A second instance of a personal social media connection concerns another gallery and a different group of artists. My friend and colleague Martyn Royce took me to the launch of his summer exhibition at a contemporary gallery in Pall Mall. Momentarily standing alone to sip my champagne, a man started chatting to me, and – to cut an hour’s conversation into a snippet of a sentence – we ended up as Facebook friends.

Although he lives 150 miles away, social media showed that he was born in my town and – this was really quite unbelievable – he’d actually lived in my road and played with my neighbour as a child!  He’s now a leatherworker who does Viking re-enactments, demonstrating his craft at country shows up and down the UK; pretty cool.

A couple of days later I was at the V&A’s Frida Kahlo exhibition with my friend Caroline, coincidentally my neighbour’s sister – and she remembered him well. I’m putting them all in touch with each other as I write – multitasking at its best.

So, one week, two new Facebook friends, three galleries, a lot of fun and doors opening to new business opportunities.  Can’t be bad, eh?

Do remember though, your personal Facebook page shouldn’t be your business façade. Here are a few tips for managing it sensibly for business.

Top Tips

  • Only accept people as friends if you know them or can see a tangible connection.
  • If you want to keep business and social strictly separate, it’s absolutely fine – and not rude – to refer people to your business page and explain that you keep your personal profile for family and close friends.
  • Blend your personal and business pages when appropriate, share business updates and vice versa, but delineate the line between professional and fun.
  • Review your personal profile settings regularly to ensure only people you want to see your personal information can access it.
  • Avoid sharing negative personal updates. While some people use this tactic for engaging with friends, it’s not good practice if you’re hoping to be seen by current or future clients.
  • Don’t include ridiculous or drunken photos, swearing or anything else that falls into the realms of unprofessionalism.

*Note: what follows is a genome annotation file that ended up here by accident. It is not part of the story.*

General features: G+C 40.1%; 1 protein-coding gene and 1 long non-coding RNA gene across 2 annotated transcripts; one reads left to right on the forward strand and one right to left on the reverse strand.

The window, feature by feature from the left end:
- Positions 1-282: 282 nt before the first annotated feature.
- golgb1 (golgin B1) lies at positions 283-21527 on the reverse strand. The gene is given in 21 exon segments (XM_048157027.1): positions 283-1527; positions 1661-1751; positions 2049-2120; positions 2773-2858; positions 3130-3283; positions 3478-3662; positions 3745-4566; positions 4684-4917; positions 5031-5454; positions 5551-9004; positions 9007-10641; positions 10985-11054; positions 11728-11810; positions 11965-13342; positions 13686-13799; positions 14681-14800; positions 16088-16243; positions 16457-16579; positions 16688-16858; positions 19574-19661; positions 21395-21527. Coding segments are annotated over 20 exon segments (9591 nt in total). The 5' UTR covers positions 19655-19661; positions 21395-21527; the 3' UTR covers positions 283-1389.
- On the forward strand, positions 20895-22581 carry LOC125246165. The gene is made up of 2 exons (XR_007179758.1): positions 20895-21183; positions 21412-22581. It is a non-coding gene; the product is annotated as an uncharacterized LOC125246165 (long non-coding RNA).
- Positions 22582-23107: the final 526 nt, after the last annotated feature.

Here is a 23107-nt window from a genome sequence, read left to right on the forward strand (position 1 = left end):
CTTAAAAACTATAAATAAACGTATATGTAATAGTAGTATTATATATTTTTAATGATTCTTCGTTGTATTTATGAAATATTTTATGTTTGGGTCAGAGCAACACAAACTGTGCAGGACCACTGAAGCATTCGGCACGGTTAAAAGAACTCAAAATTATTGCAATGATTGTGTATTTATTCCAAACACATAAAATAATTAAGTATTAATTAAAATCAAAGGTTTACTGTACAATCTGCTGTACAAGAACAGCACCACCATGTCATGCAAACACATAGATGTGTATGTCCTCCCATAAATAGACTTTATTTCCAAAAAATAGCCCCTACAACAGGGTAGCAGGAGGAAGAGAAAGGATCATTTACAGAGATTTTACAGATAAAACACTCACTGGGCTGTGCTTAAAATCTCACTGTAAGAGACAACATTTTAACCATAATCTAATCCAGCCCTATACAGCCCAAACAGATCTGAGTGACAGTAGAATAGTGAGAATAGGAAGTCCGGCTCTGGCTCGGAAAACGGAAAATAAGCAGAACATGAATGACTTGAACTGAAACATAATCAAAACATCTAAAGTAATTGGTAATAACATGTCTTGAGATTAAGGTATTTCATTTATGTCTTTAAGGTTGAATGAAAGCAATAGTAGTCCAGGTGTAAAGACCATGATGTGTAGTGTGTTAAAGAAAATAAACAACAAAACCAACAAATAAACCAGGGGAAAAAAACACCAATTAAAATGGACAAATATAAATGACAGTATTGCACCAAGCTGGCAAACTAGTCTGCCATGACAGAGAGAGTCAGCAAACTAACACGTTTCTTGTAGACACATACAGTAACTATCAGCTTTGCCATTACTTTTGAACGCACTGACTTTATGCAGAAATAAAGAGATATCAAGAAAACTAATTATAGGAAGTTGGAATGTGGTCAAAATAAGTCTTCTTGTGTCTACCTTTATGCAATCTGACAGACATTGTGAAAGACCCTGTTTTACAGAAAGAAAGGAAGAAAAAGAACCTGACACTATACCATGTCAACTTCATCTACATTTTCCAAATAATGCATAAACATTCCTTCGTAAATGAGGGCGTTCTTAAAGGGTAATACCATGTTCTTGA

Yell if you need any help with your Facebook presence!

Blogging: keywords that come back to bite your bum

I’ve waited a long time for TV stardom.  Not since my BBC appearance with Prince William have I received so much media attention…

I’ve run training courses on the art of blogging and, obviously, driven home the importance of incorporating keywords into website content so that businesses can be found easily for that particular thing. Websites benefit from blogging due to increased traffic, businesses benefit by establishing their expertise, and potential customers benefit by being offered the product or service they require in a smooth, seamless fashion.

Imaginative Training | social media blog | social media training | Plain English training | Plain English editing | LinkedIn coaching ! LinkedIn training | social media marketing

When I blogged about my Club 18-30s holiday I didn’t mark the tour operator’s name as a keyword, as I aim to be found for social media marketing, training, LinkedIn coaching and plain English business writing.  They’re my keywords. The 18-30s story was just a bit of fun.  But what GOES ONLINE STAYS ONLINE! When 18-30s decided to close its doors on 24-hour partying, cocktails and banging on the beach, the media did a quick online search for its own keywords – and bingo! Up I popped!!

So it was this blog, written a few years ago, that led to Radio 5 interviewing me – and, subsequently – to BBC’s The One Show requesting my presence at a filming session to be shown on a Friday night’s prime time TV.